I just finished rereading LOTR today. It’s such a formative book for me – I’m certain I’ll still be reading it for all of the decades of my life. I found the ending absolutely perfect this time around. Each time I read it, I’m struck anew by its depth. This time around, it was the nobility of Merry & Pippin that really got me.

    • Thanks so much for your comment, Christine. I’m glad to hear that it’s all upwards after Over Sea, Under Stone.

      So many people are reading The Lord of the Rings right now! I’m going to really try to fit this one in this summer. I think we need books like this one more than ever, given the worldwide present issues and the dross coming out of them.

  4. I’ve read eight, and two of those eight are actually three books each, so that’s enough to say: good list.

    The Peake books make as much sense read over three summers as in one, if that helps. I love those books. My kind of thing.

    Same goes with The Gulag Archipelago I would guess, but I have not read it. I should. That’s an ambitious one for any time of year.

    The Stevenson will just slide by – good fun. Julius Caesar is easy Shakespeare, as Shakespeare goes.

    The Rousseau is not easy, but you have read Confessions and know what you’re getting into. It’s a lot shorter than Confessions.

    • Yes, The Lord of the Rings and Gormenghast and I think even the Gulag is three books although I’m reading an abridged version; normally I never read abridgements but I just need to get through this one.

      I will try for at least one of the Peake books. I feel they might suit my mood now.

      I read Julius Caesar with my daughter during homeschooling and loved it but it’s been awhile and I’d like to read it again.

      I have read Confessions and in spite of Rousseau’s whining, I really connected with him somehow. I’m looking forward to walking along with him!

      Hope your summer is fabulous!!

  5. Excellent and ambitious choices! Funny – my LotR reread time is fall, in September and October. Can’t wait to hear the results!

    • I agree, Ashley, I would love to read them in September or October as it’s the perfect time but I have more reading time in summer so it’s usually read them then or not at all. Thanks for visiting!

  6. I’m currently re-reading The Lord of the Rings – just as wonderful as when I first read it many years ago. I’ve recently read Notre-Dame and have mixed feelings about it – good and not so good. I loved Over Sea, Under Stone years ago and The Gormenghast Trilogy.

    Happy reading!

    • So many people reading The Lord of the Rings at the moment. The perfect book for the times! I’ve lowered my expectations about Notre-Dame so thanks for the feedback. I loved Les Mis so much and I don’t want to be disappointed. Glad to hear about the other two. Thanks for the wishes and for stopping by!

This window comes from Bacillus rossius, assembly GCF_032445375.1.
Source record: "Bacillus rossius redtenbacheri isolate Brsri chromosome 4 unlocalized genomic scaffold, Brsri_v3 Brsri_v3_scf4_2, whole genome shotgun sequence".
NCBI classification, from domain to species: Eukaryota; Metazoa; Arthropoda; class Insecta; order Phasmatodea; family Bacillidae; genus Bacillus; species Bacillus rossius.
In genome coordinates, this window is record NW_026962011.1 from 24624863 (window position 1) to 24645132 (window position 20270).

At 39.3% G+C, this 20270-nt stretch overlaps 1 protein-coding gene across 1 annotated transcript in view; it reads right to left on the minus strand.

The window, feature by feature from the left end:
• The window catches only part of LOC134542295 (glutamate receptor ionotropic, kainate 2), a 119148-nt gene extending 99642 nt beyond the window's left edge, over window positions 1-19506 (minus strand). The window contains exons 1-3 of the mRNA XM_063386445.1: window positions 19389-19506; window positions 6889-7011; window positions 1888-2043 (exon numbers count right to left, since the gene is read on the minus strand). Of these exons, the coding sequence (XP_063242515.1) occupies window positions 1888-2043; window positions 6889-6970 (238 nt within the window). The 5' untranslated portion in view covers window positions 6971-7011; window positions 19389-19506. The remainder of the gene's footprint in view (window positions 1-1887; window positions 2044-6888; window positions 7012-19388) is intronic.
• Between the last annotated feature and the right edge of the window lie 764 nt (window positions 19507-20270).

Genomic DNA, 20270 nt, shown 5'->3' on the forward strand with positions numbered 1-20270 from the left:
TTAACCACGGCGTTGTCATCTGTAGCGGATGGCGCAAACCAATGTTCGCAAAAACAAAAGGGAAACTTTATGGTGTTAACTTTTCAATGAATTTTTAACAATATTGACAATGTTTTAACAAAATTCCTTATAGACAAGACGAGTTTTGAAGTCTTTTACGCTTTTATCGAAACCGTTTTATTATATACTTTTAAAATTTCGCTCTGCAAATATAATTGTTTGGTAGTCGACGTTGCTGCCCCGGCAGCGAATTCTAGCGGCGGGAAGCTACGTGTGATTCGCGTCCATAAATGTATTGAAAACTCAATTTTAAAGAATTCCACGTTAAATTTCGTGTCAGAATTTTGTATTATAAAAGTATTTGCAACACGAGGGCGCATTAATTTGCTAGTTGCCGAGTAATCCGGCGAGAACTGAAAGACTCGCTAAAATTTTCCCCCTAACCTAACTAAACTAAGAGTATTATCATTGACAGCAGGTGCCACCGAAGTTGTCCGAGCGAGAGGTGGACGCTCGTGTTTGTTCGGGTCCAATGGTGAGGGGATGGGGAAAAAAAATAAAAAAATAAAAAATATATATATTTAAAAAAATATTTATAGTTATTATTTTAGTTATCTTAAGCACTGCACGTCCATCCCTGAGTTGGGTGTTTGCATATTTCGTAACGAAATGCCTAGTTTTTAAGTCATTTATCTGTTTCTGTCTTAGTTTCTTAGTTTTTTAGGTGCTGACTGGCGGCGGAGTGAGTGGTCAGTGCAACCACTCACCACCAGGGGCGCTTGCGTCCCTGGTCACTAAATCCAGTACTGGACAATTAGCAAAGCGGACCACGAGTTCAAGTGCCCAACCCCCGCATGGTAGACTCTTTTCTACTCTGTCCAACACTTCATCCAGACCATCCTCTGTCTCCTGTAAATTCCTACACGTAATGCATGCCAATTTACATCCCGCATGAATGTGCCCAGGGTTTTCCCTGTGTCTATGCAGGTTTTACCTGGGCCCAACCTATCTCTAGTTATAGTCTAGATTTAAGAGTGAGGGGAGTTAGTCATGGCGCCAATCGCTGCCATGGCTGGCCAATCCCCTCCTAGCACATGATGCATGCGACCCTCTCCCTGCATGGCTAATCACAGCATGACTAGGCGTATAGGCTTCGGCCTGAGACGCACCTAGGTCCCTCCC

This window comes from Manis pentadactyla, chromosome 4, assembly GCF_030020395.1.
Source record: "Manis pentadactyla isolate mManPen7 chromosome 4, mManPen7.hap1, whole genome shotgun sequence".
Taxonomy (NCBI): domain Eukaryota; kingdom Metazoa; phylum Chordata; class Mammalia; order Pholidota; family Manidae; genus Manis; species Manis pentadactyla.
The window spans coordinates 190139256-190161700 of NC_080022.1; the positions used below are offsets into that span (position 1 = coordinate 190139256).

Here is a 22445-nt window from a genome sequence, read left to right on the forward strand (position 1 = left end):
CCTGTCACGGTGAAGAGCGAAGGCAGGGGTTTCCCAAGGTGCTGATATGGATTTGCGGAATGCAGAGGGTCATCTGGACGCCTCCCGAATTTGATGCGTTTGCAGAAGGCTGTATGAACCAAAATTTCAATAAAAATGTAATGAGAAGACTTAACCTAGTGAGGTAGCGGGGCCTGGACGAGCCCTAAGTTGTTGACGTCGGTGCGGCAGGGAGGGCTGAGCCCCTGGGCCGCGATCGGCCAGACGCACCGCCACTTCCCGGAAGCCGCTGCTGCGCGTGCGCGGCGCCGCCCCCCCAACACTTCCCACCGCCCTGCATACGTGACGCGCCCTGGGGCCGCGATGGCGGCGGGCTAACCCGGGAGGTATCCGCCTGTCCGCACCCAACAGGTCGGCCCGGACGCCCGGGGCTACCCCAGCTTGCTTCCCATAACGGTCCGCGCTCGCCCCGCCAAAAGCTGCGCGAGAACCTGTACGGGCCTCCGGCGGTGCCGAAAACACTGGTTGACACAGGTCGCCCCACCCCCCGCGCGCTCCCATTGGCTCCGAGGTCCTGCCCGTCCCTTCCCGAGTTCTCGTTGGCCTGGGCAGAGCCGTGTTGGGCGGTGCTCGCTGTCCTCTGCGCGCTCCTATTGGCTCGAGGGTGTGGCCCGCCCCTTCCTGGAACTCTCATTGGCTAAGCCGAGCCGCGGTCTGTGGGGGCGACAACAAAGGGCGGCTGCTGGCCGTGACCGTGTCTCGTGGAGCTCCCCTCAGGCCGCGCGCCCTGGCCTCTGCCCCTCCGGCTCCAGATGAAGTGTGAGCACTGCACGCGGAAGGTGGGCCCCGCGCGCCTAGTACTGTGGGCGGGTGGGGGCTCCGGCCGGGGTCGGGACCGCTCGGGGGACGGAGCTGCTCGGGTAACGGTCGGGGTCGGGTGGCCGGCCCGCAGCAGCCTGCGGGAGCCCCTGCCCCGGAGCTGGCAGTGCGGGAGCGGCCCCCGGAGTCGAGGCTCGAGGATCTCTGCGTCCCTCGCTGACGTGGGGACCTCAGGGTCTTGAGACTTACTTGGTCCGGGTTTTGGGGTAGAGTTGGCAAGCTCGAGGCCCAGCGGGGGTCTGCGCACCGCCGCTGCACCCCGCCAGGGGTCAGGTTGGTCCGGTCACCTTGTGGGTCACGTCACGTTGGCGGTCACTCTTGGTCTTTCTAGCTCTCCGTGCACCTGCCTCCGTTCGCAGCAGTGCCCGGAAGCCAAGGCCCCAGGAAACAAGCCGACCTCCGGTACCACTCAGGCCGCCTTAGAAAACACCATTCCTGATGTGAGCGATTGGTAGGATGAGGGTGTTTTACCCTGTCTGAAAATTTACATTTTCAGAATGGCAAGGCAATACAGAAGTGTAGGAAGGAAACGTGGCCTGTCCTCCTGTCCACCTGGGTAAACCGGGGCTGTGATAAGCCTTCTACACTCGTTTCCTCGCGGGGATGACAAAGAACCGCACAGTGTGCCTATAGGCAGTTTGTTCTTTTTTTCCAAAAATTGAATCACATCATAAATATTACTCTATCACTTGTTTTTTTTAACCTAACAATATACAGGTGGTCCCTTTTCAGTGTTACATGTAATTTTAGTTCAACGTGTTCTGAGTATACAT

• Oh no! Judith loved it and you hated it! What to do? I’ve found Goudge is a very different writer; there is definitely an adjustment to expectations. I hope I’m able to get an appreciation of it.

    • Hi Jim! Cicero is a favourite of mine although I recently learned that C.S. Lewis thought he was a bore. 😳 I definitely want to read the Gulag to finish up my Well-Educated Mind biographies. Thanks for the wishes! I hope you have a great reading summer!

    • Hey! Hope you’re doing well! Yes, ambitious is my middle name. I wish completion was my middle name as well but it’s been mostly elusive. I’m looking forward to the Gulag. I’m expecting to see some parallels with modern governments.

    • Lol! Thanks! It’s a reminder to read The Decameron which is NOT on my summer list. Sigh! Perhaps in fall. Thanks for visiting!

  7. Over Sea, Under Stone is a perfect summer read. And you can never go wrong with Murder on the Orient Express (one I’ve read twice to date!). Actually, of the books I’m familiar with, I don’t think you can go wrong with too many (any?), although some might be a bit long for a single summer, at least at my reading pace! (I tried to reread Lord of the Rings in a single summer back in 2020, but it turned out to be more like a single year.) Whichever you choose, enjoy!

    • Thanks for the suggestions, Amanda. I’m reading Journey from Peppermint Street, and at the same time, The Mill on the Floss. Then I think I’ll move to The Coot Club and Over Sea, Under Stone. Murder on the Orient Express will be started as soon as it arrives from the library. From there, I’m not quite sure yet where I’ll go. But the good news is that I’m enjoying myself!!